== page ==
Software Testing

Softwaretesting.co.uk aims to provide a one stop platform for the latest information guides on software testing methodologies tools, techniques, industry news, a community forum for Software Testing Professionals and Software testing software providers to share experiences to further enhance and develop of this vital component of the software development lifecycle.

Software testing was defined in 1979 by Glenford J Myers as "Software testing is the process of executing a program or system with the intent of finding errors."

Software Testing is the most important part of the development process in a project life cycle. When testing starts it is vital all the significant parts are tested before moving on to the next area to be tested. In the early days, software testing was a manual exercise, however today's testers have to emulate the actions of end users. Every application or software program is built with serious consideration to the end user experience, with emphasis on preventing defects and providing good quality software.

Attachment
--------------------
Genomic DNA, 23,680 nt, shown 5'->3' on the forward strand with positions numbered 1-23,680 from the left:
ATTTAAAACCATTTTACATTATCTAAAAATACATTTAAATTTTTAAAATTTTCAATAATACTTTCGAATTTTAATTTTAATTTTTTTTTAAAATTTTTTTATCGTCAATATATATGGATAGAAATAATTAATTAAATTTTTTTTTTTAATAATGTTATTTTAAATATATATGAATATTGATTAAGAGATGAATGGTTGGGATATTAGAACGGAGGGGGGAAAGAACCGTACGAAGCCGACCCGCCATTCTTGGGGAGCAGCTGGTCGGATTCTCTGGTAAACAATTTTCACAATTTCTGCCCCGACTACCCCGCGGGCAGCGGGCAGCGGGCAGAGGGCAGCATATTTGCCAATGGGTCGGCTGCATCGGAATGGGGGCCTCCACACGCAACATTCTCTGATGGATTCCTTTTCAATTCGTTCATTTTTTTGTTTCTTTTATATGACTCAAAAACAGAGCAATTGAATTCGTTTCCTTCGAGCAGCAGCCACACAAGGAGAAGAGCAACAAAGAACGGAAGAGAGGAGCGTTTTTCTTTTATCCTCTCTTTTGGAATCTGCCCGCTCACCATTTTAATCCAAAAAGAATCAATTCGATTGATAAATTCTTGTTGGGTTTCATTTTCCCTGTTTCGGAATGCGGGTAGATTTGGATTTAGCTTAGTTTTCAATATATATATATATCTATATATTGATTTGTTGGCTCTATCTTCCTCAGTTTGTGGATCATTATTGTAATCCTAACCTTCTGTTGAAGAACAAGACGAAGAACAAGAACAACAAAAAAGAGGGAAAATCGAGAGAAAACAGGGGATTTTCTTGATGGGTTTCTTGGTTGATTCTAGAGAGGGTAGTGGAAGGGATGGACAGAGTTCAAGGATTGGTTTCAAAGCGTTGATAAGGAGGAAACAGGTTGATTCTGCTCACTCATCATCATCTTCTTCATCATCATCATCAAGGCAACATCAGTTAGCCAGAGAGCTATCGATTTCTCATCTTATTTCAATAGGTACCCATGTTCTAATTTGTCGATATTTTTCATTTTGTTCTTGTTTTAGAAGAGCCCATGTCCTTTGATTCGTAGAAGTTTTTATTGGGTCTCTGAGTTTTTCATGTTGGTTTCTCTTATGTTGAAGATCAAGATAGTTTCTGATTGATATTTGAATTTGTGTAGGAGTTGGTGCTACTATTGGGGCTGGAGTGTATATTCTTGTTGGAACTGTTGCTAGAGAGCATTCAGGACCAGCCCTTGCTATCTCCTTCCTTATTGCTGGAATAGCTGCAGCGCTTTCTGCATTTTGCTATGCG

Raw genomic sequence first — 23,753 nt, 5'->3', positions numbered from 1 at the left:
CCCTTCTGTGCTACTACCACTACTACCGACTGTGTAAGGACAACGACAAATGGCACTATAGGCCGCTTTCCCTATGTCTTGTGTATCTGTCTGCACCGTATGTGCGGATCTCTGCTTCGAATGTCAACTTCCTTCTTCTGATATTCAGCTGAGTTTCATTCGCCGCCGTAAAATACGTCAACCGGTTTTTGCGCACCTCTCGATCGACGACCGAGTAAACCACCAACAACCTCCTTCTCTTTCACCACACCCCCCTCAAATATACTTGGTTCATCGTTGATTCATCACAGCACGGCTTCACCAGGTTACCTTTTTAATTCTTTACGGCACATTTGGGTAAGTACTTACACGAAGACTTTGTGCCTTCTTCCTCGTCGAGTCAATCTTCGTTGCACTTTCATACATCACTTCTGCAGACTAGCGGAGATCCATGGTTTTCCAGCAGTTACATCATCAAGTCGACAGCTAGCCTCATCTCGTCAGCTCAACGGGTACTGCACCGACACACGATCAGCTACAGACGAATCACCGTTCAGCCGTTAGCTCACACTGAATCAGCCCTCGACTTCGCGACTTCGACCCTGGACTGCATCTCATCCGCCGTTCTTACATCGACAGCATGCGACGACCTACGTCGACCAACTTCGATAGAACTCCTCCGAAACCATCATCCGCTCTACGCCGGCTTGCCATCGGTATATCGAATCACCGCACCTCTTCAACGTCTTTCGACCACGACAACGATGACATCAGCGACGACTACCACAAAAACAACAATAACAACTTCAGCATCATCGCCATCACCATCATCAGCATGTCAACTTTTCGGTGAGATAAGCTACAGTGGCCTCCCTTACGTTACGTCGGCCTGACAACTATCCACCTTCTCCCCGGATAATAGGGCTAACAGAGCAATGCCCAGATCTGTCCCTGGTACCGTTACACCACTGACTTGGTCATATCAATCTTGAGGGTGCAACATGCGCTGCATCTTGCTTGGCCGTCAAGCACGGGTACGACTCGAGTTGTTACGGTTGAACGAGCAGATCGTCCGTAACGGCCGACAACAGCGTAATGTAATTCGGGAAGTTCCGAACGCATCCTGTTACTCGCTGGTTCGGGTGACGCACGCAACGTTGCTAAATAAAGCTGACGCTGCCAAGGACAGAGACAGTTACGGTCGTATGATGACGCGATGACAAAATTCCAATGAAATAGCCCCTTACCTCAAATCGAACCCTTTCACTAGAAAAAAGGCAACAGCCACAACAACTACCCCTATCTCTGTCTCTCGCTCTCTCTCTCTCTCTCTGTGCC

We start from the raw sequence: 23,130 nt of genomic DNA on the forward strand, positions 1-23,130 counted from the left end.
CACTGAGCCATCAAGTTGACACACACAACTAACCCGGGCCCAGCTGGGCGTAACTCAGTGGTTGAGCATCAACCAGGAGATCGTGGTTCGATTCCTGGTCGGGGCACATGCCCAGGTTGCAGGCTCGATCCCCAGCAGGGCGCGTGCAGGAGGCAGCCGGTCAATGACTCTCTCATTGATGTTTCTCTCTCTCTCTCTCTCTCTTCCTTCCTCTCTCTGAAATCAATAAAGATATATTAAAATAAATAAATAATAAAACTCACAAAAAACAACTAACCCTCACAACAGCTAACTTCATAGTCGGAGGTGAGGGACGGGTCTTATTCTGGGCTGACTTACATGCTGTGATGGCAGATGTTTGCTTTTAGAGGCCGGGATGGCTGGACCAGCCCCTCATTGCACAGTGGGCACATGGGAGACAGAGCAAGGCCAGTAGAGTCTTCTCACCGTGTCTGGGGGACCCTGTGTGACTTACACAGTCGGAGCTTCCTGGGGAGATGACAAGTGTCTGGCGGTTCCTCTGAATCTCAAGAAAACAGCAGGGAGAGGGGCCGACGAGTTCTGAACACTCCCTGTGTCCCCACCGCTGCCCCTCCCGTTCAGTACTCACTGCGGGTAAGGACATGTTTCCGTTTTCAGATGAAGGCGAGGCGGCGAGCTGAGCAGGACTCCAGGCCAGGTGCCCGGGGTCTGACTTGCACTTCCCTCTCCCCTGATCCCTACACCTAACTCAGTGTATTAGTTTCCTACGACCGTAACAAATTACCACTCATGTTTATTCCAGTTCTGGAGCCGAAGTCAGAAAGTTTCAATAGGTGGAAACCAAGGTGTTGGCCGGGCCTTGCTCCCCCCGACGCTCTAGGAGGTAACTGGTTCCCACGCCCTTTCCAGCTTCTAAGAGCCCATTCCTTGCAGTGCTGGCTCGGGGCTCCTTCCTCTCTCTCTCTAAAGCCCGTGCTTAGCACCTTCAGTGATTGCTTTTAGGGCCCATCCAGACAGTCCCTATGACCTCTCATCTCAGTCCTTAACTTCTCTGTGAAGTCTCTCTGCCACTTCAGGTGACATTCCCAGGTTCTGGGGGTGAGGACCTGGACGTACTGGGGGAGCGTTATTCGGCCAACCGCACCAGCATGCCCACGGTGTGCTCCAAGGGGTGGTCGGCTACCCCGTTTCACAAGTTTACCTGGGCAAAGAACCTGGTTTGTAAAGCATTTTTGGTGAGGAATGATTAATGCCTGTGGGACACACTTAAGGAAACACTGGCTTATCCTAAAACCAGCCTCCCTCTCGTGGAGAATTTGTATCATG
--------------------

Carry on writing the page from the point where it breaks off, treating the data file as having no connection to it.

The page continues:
During the last 8-10 years there has been a gradual shift from manual testing to automated testing and methodologies like grey-box and white-box testing. Organisations around the world have recognised that improvement in the final quality is paramount in the development of software.

Today the global software testing industry market stands to be worth around $13 billion, $6 billion of which is being outsourced to offshore locations."

It is estimated that software bugs are costing the US economy $59.5 billion every year where over 50% of the cost is absorbed by the end users and rest by the software developers and vendors.

Common Reasons For Software Failures in Organisations

  • Incomplete specification- Poor requirements gathering
  • Altering requirements - Constant changes on requirements
  • Unplanned project - No planning structure
  • Unattainable Goals - Unrealistic project timetable
  • Poor communication - Stake holders don't have any information on project status.
  • New technology - introduced to give a good impression to the client. Testers/developers are unskilled using the new technology
  • Bad Communication - between project managers, developers, user testers and business analysts.
  • Short of resources -Inexperienced staff programmers